To get an overall measure of how well your video keeps its audience, use the Audience retention report. Use the report to see:
- Average view duration for all videos on your channel
- Top videos or channels listed by watch time
- Audience retention data for a specific video for different timeframes
- Relative audience retention for a video compared to the YouTube average for similar videos
See your Audience retention report
Go directly to the Audience retention report or follow the steps below.
- Sign in to YouTube.
- In the top right, select your profile picture Creator Studio.
- On the left, select Analytics Audience retention.
- To see audience retention data for a specific video, click the name of the video. Then play the video to see how different parts are doing.
Can't see your video in the report?
Make sure embedding is turned on for that video: Go to Info and settings Advanced settings and turn on Allow embedding under "Distribution options."
View by types of audience retention
Use the options above the graph to view Absolute audience retention or relative audience retention. Learn what each of the reports show by clicking below.Absolute audience retention
Use this report to see what parts of the video are most popular. The absolute audience retention curve shows the number of views for every minute of the video as a percentage of the total number of views.
Tip: Pay close attention to the first 15 seconds of every video — that's when viewers are most likely to drop-off.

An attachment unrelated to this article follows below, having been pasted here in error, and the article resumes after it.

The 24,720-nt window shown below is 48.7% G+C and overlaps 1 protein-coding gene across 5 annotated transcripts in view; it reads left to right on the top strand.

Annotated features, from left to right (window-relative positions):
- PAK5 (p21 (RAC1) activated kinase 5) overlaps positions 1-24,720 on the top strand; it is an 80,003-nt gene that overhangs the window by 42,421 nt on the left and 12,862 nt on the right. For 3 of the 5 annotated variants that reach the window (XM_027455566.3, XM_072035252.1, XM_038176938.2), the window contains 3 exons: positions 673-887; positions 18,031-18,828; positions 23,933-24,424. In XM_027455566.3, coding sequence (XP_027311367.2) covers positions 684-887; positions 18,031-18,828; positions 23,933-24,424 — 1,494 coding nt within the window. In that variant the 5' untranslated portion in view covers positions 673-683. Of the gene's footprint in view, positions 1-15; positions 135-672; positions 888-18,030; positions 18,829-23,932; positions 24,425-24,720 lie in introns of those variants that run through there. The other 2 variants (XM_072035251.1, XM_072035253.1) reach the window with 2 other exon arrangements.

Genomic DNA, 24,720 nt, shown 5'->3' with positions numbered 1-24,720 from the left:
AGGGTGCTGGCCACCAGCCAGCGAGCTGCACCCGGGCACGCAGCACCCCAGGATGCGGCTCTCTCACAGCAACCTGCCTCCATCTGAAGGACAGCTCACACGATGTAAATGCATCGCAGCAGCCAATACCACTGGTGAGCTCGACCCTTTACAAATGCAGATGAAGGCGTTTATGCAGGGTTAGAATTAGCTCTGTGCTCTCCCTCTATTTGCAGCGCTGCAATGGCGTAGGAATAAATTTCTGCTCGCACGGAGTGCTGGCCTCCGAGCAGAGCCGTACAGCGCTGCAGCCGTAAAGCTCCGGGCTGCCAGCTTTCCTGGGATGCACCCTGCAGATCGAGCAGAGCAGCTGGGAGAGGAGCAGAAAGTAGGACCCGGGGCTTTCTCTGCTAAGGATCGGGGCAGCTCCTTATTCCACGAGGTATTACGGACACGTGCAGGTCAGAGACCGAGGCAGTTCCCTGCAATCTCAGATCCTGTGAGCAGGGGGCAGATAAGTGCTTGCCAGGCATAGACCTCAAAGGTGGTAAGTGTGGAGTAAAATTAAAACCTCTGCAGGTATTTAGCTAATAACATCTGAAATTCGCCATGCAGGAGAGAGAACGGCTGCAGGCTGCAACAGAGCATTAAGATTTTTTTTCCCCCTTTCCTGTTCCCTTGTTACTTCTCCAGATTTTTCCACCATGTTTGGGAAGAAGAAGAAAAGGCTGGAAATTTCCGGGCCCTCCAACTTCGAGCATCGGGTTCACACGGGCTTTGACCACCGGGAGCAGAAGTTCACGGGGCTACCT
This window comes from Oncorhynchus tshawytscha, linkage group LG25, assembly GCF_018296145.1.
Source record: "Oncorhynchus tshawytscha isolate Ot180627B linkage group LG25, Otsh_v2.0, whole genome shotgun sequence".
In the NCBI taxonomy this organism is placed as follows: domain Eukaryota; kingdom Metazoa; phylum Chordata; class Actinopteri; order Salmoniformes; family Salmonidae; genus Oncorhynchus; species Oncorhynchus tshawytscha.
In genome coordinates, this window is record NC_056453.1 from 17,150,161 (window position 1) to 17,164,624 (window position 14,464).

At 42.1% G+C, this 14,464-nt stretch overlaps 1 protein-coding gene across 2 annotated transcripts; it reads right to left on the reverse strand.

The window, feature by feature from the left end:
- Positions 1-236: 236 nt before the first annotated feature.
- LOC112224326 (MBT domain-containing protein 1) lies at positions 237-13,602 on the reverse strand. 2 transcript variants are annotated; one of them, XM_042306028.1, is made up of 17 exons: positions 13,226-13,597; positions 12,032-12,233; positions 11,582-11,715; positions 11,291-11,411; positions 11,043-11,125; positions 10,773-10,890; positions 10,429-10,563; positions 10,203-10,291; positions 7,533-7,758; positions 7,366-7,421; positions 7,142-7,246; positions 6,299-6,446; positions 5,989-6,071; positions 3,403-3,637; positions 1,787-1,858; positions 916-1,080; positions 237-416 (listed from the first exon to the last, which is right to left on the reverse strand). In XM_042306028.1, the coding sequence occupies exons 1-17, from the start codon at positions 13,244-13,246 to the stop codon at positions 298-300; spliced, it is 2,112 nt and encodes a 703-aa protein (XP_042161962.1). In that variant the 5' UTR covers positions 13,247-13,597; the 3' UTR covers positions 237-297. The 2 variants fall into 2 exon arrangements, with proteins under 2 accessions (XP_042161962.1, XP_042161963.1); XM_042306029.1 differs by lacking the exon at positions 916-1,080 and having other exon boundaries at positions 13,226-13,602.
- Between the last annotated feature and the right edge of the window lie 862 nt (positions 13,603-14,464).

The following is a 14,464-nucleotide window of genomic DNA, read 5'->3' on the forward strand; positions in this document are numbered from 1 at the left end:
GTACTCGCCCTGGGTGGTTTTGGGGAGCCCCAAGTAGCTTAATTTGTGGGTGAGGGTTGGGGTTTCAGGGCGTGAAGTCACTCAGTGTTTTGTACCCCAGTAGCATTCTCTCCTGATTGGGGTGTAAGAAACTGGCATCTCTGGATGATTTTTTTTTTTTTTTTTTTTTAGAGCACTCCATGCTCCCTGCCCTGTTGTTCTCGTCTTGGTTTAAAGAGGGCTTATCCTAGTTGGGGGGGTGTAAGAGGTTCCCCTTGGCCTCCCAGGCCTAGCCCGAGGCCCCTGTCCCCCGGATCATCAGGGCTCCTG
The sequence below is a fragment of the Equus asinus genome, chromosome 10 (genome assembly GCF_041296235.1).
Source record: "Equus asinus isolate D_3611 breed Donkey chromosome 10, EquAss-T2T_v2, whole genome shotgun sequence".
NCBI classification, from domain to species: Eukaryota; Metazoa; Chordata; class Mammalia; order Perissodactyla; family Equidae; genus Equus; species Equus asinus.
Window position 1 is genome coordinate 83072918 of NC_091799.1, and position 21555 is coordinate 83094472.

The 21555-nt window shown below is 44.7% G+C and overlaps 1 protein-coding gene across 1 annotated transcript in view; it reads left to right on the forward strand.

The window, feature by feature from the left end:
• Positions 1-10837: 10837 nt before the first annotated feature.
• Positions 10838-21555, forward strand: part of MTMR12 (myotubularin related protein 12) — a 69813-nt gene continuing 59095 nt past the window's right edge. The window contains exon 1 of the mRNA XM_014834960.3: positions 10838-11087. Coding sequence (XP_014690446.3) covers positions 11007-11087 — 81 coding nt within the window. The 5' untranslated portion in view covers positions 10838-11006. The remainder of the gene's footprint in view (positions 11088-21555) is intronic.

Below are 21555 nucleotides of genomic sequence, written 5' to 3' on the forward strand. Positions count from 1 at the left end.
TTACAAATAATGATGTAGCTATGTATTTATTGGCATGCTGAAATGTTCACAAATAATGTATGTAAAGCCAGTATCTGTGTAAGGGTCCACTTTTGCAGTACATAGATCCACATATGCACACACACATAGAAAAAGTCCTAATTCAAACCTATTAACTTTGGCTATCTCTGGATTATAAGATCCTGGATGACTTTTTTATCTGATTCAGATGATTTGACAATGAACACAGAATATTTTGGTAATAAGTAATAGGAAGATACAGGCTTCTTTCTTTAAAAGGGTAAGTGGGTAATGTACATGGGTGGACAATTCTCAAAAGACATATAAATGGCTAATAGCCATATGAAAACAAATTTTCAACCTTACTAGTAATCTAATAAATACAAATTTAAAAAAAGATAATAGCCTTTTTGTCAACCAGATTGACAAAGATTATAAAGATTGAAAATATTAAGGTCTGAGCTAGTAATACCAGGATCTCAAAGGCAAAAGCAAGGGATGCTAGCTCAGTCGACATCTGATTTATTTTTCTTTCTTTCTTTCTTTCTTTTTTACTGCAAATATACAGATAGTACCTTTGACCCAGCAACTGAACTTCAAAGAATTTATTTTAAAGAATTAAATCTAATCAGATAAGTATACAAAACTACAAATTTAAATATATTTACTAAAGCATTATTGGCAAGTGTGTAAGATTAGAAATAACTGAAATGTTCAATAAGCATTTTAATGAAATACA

To see how your video compares to similar YouTube videos, use this report. Relative audience retention shows a video's ability to keep viewers compared to all YouTube videos of similar length.
When the graph is higher, it indicates how many more viewers kept watching your video for that timeframe compared to the same timeframe in other YouTube videos.
Note: The audience retention graph is based on world-wide data even if you've selected to see data for a specific location.
View audience retention by traffic type
You can view audience retention by organic traffic, traffic for paid skippable video ads, and traffic for paid display ads. You'll only see reporting for the type of traffic the video gets. For example, if you don't have paid ads, you won't see a graph for them.Organic traffic
These views are the direct result of a viewer's intention. For example, traffic is considered organic if a viewer takes an action like searching for a video.
- Skippable video ads: Views for ads that are auto-played before a video and that viewers can skip after 5 seconds. This graph includes both ad views (when an ad is viewed until completion or more than 30 seconds) and ads that were skipped after 5 or more seconds. This data helps advertisers find viewer drop-off points during the entire playback.
- Display ads: Views in which the viewer played the video from a display ad. These ads include ones that are shown in search results or on other video watch pages.
Learn more about video ad formats in Google Ads for video.
On mobile, the graph only shows organic traffic, regardless of whether the video was promoted.
Watch-time data is only based on views. It doesn't include watch time for ads that were skipped after 5 or more seconds.